Crossing a stream course is a serious, risky, often necessary proposition.  Evaluate all options, and don't resort to sketchy snow bridges or thin ice under any circumstances.  Find another crossing point if a satisfactory route is not at hand.   

Water Fetching. 
Avoid getting close to water when the edge is not secure.  People often slip on snow or ice and fall in, or plunge through the snow only to find the stream is directly beneath them.  I have a cord specifically used to attach a pot to a ski pole so I can fetch water at a safe stand off distance from getting wet.

Using stoves in shelters.
Carbon monoxide is always a hazard when using a stove in an enclosed space.  People have been found dead in tents from this danger.  Likewise uncontrolled fires can cause an emergency when mission critical equipment gets torched, or people sustain serious burns.  Don't fall into the hubristic mindset that you know what you are doing, cooking in your tent or vestuble because shit happens - you are not in control of your tent mates’ movements, and equipment failures occur, regardless how diligent one is inspecting and maintaining equipment.  Seasoned mountaineers have stories that often go: we were melting water when suddenly there was a big fireball, and the next thing I knew my eyebrow were gone, my face scorched and the tent walls burned away, leaving just the tents poles the floor.  You may have done this all your life with no incident.  It is an unnecessary, avoidable risk.  People don't normally die from a stove/tent fire, but tent fires are milestone events that often precede tragedies that arise from injuries or loss of shelter.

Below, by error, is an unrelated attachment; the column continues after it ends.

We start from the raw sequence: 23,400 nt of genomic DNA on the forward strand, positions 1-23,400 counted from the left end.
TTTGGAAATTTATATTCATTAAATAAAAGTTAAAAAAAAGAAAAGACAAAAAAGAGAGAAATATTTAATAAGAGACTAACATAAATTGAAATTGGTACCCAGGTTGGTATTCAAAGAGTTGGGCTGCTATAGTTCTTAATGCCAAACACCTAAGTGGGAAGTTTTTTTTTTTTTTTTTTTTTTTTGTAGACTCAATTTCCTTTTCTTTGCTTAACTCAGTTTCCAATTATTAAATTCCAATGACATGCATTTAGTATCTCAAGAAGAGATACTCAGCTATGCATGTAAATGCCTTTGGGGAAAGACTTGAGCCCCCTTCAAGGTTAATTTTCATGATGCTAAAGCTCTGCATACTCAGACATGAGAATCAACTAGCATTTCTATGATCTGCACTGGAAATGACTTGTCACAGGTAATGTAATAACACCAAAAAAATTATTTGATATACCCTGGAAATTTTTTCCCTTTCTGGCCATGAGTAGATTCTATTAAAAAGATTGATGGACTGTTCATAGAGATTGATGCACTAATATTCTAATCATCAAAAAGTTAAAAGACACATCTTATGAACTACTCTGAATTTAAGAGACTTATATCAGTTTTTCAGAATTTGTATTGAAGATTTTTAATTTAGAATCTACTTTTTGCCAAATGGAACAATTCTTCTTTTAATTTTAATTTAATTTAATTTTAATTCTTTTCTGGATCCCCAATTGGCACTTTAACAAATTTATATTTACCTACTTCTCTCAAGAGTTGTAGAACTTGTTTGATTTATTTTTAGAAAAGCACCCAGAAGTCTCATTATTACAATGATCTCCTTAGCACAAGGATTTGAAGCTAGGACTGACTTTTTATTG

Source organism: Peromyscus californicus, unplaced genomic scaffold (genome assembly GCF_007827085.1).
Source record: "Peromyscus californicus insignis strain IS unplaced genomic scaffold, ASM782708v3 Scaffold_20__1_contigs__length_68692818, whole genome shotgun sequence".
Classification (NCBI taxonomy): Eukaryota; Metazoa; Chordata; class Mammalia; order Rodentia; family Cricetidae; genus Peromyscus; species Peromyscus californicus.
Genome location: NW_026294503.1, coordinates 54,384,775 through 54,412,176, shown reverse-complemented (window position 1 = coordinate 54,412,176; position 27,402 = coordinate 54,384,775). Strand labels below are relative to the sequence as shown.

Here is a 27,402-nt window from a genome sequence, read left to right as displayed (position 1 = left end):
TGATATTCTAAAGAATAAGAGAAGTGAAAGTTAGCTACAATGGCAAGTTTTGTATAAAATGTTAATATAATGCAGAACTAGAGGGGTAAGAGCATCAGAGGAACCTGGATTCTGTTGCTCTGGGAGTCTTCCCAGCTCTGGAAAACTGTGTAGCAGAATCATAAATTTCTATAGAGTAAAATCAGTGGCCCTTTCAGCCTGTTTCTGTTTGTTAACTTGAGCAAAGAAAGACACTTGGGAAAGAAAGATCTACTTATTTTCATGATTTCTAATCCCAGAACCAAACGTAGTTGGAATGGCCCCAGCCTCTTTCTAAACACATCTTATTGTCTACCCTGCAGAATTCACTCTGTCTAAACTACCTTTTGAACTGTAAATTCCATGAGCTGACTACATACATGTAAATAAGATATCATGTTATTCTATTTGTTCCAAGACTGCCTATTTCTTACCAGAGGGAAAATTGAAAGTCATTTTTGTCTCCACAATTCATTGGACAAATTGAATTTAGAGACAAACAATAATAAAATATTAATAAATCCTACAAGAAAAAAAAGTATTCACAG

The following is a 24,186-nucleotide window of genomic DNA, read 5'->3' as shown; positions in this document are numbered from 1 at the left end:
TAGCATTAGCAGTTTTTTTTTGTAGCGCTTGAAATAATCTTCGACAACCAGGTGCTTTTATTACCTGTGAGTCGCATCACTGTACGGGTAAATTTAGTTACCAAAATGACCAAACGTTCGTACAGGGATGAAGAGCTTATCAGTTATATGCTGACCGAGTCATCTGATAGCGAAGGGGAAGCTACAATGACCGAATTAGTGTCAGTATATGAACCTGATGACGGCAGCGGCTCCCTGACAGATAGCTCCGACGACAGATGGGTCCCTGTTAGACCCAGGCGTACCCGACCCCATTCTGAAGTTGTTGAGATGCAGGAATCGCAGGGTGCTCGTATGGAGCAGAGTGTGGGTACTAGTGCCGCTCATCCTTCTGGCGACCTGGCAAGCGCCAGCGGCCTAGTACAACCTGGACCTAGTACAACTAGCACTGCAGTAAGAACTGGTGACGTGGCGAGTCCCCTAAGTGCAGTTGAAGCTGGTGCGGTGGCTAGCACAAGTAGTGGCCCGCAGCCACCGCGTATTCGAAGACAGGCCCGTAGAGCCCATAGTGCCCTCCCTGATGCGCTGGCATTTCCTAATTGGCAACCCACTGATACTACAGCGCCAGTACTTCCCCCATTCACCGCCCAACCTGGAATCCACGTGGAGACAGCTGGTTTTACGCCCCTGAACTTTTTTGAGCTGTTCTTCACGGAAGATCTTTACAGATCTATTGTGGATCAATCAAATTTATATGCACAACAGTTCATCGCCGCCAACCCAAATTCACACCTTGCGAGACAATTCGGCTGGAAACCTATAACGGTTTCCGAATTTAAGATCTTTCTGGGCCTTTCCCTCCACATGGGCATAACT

Footing.
Every year several people are seriously injured or die in the San Gabriel Mountains that border Los Angeles, due to trekking into situations they cannot safely retreat from.  This has several contributing factors: People walking up steep, soft snow that freezes hard in the late afternoon and become dangerously slippery; or people going up or down steep inclines without crampons or ice axe, lose their footing, slip, and essentially transform into an uncontrolled human toboggan.